4. L. L. Humphrey, M. Helfand, B. K. S. Chan, and S. H. Woolf, “Breast cancer screening: a summary of the evidence for the U.S. preventive services task force,” Annals of Internal Medicine, vol. 137, no. 5, pp. 347–360, 2002. View at: Publisher Site | Google Scholar
  5. W. D. Foulkes, J. S. Reis-Filho, and S. A. Narod, “Tumor size and survival in breast cancer—a reappraisal,” Nature Reviews Clinical Oncology, vol. 7, no. 6, pp. 348–353, 2010. View at: Publisher Site | Google Scholar
  6. C. M. Vachon, C. H. van Gils, T. A. Sellers et al., “Mammographic density, breast cancer risk and risk prediction,” Breast Cancer Research, vol. 9, no. 6, p. 217, 2007. View at: Publisher Site | Google Scholar
  7. R. W. Pinsky and M. A. Helvie, “Mammographic breast density: effect on imaging and breast cancer risk,” Journal of the National Comprehensive Cancer Network, vol. 8, no. 10, pp. 1157–1165, 2010. View at: Publisher Site | Google Scholar
  8. N. F. Boyd, H. Guo, L. J. Martin et al., “Mammographic density and the risk and detection of breast cancer,” New England Journal of Medicine, vol. 356, no. 3, pp. 227–236, 2007. View at: Publisher Site | Google Scholar
  9. M. Zulfiqar, I. Rohazly, and M. Rahmah, “Do the majority of Malaysian women have dense breasts on mammogram?” Biomedical Imaging and Intervention Journal, vol. 7, no. 2, p. e14, 2011. View at: Publisher Site | Google Scholar
  10. N. F. Boyd, L. J. Martin, J. M. Rommens et al., “Mammographic density: a heritable risk factor for breast cancer,” in Methods in Molecular Biology, vol. 472, pp. 343–360, 2009. View at: Publisher Site | Google Scholar
  11. C. M. Vachon, T. A. Sellers, E. E. Carlson et al., “Strong evidence of a genetic determinant for mammographic density, a major risk factor for breast cancer,” Cancer Research, vol. 67, no. 17, pp. 8412–8418, 2007. View at: Publisher Site | Google Scholar
  12. D. N. Pearlman, M. A. Clark, W. Rakowski, and B. Ehrich, “Screening for breast and cervical cancers: the importance of knowledge and perceived cancer survivability,” Women & Health, vol. 28, no. 4, pp. 93–112, 1999. View at: Publisher Site | Google Scholar
  13. G. R. Sadler, S. K. Dhanjal, N. B. Shah et al., “Asian Indian women: knowledge, attitudes and behaviors toward breast cancer early detection,” Public Health Nursing, vol. 18, no. 5, pp. 357–363, 2001. View at: Publisher Site | Google Scholar
  14. HAAD Cancer Programs, 2018.
  15. Breast Cancer Screening Available at DHA Centres, 2018.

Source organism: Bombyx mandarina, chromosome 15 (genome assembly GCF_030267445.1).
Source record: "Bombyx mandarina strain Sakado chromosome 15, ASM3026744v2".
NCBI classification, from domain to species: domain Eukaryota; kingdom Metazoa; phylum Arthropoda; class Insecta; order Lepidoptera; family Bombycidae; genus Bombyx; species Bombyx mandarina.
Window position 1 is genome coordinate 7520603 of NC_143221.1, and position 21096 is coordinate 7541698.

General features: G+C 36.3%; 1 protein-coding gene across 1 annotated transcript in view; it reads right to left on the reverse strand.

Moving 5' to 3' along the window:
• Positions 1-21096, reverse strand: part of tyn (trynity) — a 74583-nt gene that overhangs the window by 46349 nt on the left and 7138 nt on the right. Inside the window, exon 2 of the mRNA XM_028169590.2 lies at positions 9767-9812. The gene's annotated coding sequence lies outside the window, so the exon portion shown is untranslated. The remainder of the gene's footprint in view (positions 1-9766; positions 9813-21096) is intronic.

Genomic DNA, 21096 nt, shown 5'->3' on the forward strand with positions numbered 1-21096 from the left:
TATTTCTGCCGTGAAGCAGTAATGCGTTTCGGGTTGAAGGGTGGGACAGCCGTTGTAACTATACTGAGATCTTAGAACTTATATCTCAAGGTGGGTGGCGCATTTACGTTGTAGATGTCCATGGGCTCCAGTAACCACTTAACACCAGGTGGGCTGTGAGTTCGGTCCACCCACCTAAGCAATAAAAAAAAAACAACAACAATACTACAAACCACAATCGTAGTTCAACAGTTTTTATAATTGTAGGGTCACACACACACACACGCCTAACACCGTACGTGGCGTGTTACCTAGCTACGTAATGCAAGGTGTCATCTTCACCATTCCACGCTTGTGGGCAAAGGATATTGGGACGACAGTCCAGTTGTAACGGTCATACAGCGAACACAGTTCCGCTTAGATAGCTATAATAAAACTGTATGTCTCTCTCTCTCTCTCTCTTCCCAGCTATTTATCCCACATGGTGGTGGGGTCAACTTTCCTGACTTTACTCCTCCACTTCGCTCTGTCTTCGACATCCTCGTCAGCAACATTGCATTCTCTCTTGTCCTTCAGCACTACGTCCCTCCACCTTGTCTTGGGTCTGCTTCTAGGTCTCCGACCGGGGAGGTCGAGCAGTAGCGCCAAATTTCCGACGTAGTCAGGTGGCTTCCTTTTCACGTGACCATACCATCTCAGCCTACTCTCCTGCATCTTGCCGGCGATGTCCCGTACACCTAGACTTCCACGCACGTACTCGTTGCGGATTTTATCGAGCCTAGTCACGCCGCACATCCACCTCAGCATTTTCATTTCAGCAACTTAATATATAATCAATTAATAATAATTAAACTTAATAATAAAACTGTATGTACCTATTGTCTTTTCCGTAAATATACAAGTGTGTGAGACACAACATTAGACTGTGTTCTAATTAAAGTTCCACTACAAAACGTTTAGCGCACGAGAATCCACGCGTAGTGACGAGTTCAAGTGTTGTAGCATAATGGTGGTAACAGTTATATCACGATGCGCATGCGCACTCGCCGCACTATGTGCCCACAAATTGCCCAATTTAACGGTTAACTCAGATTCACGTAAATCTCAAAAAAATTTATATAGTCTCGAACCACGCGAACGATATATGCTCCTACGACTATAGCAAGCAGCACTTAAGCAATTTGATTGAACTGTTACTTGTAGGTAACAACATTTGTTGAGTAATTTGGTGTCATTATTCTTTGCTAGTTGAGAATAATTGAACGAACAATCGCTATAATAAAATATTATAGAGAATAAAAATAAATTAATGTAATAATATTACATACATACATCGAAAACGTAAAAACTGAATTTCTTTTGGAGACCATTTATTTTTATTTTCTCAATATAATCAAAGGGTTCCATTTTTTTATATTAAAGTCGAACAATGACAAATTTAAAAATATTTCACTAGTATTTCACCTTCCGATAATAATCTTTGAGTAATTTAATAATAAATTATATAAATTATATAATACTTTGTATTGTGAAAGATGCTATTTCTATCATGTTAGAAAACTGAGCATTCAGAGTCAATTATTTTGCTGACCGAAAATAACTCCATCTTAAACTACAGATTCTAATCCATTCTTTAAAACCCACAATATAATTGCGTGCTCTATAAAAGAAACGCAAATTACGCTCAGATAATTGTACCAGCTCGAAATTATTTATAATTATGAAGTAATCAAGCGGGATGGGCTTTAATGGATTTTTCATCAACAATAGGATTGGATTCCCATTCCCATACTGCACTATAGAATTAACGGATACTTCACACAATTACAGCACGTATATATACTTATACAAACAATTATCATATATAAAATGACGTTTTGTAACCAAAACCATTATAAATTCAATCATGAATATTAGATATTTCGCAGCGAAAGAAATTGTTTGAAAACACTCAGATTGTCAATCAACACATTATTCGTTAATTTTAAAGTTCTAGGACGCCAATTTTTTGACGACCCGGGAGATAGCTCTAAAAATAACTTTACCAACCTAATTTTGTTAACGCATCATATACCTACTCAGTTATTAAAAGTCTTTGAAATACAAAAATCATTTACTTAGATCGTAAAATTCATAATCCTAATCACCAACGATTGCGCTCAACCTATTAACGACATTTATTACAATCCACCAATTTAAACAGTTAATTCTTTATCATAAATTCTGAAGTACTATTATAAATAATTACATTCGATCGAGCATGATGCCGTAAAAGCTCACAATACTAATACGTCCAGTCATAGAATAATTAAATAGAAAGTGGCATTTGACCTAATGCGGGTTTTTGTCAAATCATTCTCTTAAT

16. Ministry of Health Launches, The National Periodic Health Screening and Cancer Screening Initiatives, 2018.
  17. C. Salem, D. Atallah, J. Safi et al., “Breast density and breast cancer incidence in the Lebanese population: results from a retrospective multicenter study,” BioMed Research International, vol. 2017, Article ID 7594953, 9 pages, 2017. View at: Publisher Site | Google Scholar
  18. C. M. Checka, J. E. Chun, F. R. Schnabel, J. Lee, and H. Toth, “The relationship of mammographic density and age: implications for breast cancer screening,” American Journal of Roentgenology, vol. 198, no. 3, pp. W292–W295, 2012. View at: Publisher Site | Google Scholar
  19. T. Loney, T.-C. Aw, D. G. Handysides et al., “An analysis of the health status of the United Arab Emirates: the Big 4 public health issues,” Global Health Action, vol. 6, no. 1, Article ID 20100, 2013. View at: Publisher Site | Google Scholar
  20. A. N. G. Taher J and W. Sabih, “Community profile summary of findings,” December 2011, View at: Google Scholar
  21. Association of European Cancer Leagues, European Union Council Recommendation on Cancer Screening, Association of European Cancer Leagues, Brussels, Belgium, 2017.
  22. K. Armstrong, E. Moye, S. Williams, J. A. Berlin, and E. E. Reynolds, “Screening mammography in women 40 to 49 years of age: a systematic review for the American College of Physicians,” Annals of Internal Medicine, vol. 146, no. 7, pp. 516–526, 2007. View at: Publisher Site | Google Scholar
  23. H. Najjar and A. Easson, “Age at diagnosis of breast cancer in Arab nations,” International Journal of Surgery, vol. 8, no. 6, pp. 448–452, 2010. View at: Publisher Site | Google Scholar
  24. L. Chouchane, H. Boussen, and K. S. R. Sastry, “Breast cancer in Arab populations: molecular characteristics and disease management implications,” The Lancet Oncology, vol. 14, no. 10, pp. e417–e424, 2013. View at: Publisher Site | Google Scholar
  25. D. M. Al Tamimi, M. A. Shawarby, A. Ahmed, A. K. Hassan, and A. A. AlOdaini, “Protein expression profile and prevalence pattern of the molecular classes of breast cancer—a Saudi population based study,” BMC Cancer, vol. 10, no. 1, p. 223, 2010. View at: Publisher Site | Google Scholar
  26. M. C. Spayne, C. C. Gard, J. Skelly, D. L. Miglioretti, P. M. Vacek, and B. M. Geller, “Reproducibility of BI-RADS breast density measures among community radiologists: a prospective cohort study,” The Breast Journal, vol. 18, no. 4, pp. 326–333, 2012. View at: Publisher Site | Google Scholar
  27. D. Bowser, H. Marqusee, M. El Koussa, and R. Atun, “Health system barriers and enablers to early access to breast cancer screening, detection, and diagnosis: a global analysis applied to the MENA region,” Public Health, vol. 152, pp. 58–74, 2017. View at: Publisher Site | Google Scholar

Copyright © 2019 Young-Joon Kang et al. This is an open access article distributed under the Creative Commons Attribution License, which permits unrestricted use, distribution, and reproduction in any medium, provided the original work is properly cited.

More related articles

 PDF Download Citation Citation
 Download other formatsMore
 Order printed copiesOrder

Related articles

Article of the Year Award: Outstanding research contributions of 2020, as selected by our Chief Editors. Read the winning articles.